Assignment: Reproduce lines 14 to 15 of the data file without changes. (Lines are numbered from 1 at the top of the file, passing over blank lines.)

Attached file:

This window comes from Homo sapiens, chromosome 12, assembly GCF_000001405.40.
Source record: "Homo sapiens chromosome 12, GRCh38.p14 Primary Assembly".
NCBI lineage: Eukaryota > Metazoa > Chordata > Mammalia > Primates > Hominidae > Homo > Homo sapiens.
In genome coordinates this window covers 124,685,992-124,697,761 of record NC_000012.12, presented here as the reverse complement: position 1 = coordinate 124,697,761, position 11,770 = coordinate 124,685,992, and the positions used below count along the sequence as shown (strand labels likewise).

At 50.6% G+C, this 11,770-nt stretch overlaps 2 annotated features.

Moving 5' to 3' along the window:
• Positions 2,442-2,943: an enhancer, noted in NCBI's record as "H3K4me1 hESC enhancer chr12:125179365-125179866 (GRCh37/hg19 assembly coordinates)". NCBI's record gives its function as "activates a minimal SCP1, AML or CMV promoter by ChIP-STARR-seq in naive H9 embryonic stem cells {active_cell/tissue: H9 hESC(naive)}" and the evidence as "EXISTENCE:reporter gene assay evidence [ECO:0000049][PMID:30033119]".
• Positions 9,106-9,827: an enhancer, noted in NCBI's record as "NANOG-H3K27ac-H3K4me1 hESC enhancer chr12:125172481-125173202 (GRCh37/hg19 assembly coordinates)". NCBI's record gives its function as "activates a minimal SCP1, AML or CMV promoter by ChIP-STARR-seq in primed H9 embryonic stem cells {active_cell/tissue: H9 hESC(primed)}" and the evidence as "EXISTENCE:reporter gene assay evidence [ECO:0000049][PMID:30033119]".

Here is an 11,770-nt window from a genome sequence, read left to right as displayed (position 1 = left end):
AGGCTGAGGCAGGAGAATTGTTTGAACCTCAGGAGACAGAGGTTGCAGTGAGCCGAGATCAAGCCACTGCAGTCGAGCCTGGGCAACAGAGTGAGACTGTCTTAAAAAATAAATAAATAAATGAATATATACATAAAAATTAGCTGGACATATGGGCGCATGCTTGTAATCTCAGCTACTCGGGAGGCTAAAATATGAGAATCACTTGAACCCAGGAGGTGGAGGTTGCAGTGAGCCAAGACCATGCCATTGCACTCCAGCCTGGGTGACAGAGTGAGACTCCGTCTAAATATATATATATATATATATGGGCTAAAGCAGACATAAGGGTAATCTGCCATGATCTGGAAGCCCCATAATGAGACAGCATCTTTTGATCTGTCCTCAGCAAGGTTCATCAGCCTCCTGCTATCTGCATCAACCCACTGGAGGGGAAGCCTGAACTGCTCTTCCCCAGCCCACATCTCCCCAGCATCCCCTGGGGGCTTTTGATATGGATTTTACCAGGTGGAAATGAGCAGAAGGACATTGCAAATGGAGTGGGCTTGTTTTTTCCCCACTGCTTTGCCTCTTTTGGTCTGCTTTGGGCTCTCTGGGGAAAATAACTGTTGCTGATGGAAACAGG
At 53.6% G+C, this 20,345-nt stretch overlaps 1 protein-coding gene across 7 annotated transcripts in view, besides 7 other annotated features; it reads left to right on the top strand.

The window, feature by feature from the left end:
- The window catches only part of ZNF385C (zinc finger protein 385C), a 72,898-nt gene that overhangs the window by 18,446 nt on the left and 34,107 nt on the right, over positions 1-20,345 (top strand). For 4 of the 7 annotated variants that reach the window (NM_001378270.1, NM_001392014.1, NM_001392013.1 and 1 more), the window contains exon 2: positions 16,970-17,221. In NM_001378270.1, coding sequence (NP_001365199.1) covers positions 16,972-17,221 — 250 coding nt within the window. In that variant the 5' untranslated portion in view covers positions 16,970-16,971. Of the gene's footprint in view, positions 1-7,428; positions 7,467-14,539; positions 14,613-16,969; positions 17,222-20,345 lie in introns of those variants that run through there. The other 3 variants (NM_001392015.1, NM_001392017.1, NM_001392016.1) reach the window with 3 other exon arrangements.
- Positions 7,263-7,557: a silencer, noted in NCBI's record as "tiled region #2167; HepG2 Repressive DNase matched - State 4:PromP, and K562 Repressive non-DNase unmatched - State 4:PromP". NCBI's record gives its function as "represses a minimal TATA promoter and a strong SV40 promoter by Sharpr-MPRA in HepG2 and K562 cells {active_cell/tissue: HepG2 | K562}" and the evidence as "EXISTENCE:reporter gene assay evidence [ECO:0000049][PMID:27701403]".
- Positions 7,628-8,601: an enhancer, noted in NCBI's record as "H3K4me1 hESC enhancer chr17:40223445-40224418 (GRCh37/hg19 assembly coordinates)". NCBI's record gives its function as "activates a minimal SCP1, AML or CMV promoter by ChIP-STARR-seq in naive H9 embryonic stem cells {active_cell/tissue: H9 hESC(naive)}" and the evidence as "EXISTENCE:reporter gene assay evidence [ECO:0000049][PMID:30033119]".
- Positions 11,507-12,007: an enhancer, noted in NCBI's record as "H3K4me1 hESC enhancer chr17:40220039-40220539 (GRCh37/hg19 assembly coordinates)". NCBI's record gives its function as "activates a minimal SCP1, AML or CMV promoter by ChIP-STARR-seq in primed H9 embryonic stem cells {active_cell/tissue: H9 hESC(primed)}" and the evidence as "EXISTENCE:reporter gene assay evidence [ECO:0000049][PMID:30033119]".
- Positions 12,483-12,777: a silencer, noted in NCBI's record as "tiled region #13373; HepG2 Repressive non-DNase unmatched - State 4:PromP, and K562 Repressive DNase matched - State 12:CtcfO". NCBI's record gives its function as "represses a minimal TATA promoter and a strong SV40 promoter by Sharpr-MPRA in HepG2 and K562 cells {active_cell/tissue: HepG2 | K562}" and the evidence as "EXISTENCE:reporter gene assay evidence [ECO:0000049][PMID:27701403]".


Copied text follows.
- Positions 7,263-7,557: a silencer, noted in NCBI's record as "tiled region #2167; HepG2 Repressive DNase matched - State 4:PromP, and K562 Repressive non-DNase unmatched - State 4:PromP". NCBI's record gives its function as "represses a minimal TATA promoter and a strong SV40 promoter by Sharpr-MPRA in HepG2 and K562 cells {active_cell/tissue: HepG2 | K562}" and the evidence as "EXISTENCE:reporter gene assay evidence [ECO:0000049][PMID:27701403]".
- Positions 7,628-8,601: an enhancer, noted in NCBI's record as "H3K4me1 hESC enhancer chr17:40223445-40224418 (GRCh37/hg19 assembly coordinates)". NCBI's record gives its function as "activates a minimal SCP1, AML or CMV promoter by ChIP-STARR-seq in naive H9 embryonic stem cells {active_cell/tissue: H9 hESC(naive)}" and the evidence as "EXISTENCE:reporter gene assay evidence [ECO:0000049][PMID:30033119]".